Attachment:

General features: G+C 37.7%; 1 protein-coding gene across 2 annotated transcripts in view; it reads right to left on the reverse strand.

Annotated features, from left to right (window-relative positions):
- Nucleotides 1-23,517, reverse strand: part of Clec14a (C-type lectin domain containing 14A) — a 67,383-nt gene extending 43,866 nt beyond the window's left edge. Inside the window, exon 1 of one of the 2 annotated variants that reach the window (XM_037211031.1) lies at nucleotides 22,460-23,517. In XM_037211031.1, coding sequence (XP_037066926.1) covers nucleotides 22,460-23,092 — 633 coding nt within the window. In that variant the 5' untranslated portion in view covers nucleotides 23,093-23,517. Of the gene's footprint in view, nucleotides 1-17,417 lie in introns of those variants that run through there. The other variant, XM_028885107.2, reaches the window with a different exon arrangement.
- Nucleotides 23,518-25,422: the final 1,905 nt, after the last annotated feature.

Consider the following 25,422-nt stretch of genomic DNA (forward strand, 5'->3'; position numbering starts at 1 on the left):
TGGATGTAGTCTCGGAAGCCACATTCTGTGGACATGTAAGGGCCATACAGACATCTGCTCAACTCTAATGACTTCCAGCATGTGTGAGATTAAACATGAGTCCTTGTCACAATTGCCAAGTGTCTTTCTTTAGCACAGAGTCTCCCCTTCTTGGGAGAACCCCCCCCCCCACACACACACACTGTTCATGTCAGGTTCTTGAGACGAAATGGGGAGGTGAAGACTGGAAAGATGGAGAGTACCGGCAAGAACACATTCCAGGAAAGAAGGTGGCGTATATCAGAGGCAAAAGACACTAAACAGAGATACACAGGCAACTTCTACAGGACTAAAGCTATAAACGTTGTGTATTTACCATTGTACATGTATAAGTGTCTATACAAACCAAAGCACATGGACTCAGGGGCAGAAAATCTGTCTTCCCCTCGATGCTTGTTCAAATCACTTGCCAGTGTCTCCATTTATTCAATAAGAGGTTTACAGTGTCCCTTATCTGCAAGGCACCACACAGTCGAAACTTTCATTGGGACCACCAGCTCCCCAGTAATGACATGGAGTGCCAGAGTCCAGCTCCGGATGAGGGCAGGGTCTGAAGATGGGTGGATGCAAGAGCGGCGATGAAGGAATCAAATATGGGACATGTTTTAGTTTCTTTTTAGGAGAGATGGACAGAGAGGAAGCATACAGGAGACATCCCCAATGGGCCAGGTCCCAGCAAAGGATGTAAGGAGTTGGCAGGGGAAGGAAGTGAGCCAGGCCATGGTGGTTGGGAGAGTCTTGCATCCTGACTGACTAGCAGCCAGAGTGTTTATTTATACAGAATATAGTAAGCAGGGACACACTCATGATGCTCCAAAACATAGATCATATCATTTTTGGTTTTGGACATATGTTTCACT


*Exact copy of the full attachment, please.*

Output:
General features: G+C 37.7%; 1 protein-coding gene across 2 annotated transcripts in view; it reads right to left on the reverse strand.

Annotated features, from left to right (window-relative positions):
- Nucleotides 1-23,517, reverse strand: part of Clec14a (C-type lectin domain containing 14A) — a 67,383-nt gene extending 43,866 nt beyond the window's left edge. Inside the window, exon 1 of one of the 2 annotated variants that reach the window (XM_037211031.1) lies at nucleotides 22,460-23,517. In XM_037211031.1, coding sequence (XP_037066926.1) covers nucleotides 22,460-23,092 — 633 coding nt within the window. In that variant the 5' untranslated portion in view covers nucleotides 23,093-23,517. Of the gene's footprint in view, nucleotides 1-17,417 lie in introns of those variants that run through there. The other variant, XM_028885107.2, reaches the window with a different exon arrangement.
- Nucleotides 23,518-25,422: the final 1,905 nt, after the last annotated feature.

Consider the following 25,422-nt stretch of genomic DNA (forward strand, 5'->3'; position numbering starts at 1 on the left):
TGGATGTAGTCTCGGAAGCCACATTCTGTGGACATGTAAGGGCCATACAGACATCTGCTCAACTCTAATGACTTCCAGCATGTGTGAGATTAAACATGAGTCCTTGTCACAATTGCCAAGTGTCTTTCTTTAGCACAGAGTCTCCCCTTCTTGGGAGAACCCCCCCCCCCACACACACACACTGTTCATGTCAGGTTCTTGAGACGAAATGGGGAGGTGAAGACTGGAAAGATGGAGAGTACCGGCAAGAACACATTCCAGGAAAGAAGGTGGCGTATATCAGAGGCAAAAGACACTAAACAGAGATACACAGGCAACTTCTACAGGACTAAAGCTATAAACGTTGTGTATTTACCATTGTACATGTATAAGTGTCTATACAAACCAAAGCACATGGACTCAGGGGCAGAAAATCTGTCTTCCCCTCGATGCTTGTTCAAATCACTTGCCAGTGTCTCCATTTATTCAATAAGAGGTTTACAGTGTCCCTTATCTGCAAGGCACCACACAGTCGAAACTTTCATTGGGACCACCAGCTCCCCAGTAATGACATGGAGTGCCAGAGTCCAGCTCCGGATGAGGGCAGGGTCTGAAGATGGGTGGATGCAAGAGCGGCGATGAAGGAATCAAATATGGGACATGTTTTAGTTTCTTTTTAGGAGAGATGGACAGAGAGGAAGCATACAGGAGACATCCCCAATGGGCCAGGTCCCAGCAAAGGATGTAAGGAGTTGGCAGGGGAAGGAAGTGAGCCAGGCCATGGTGGTTGGGAGAGTCTTGCATCCTGACTGACTAGCAGCCAGAGTGTTTATTTATACAGAATATAGTAAGCAGGGACACACTCATGATGCTCCAAAACATAGATCATATCATTTTTGGTTTTGGACATATGTTTCACT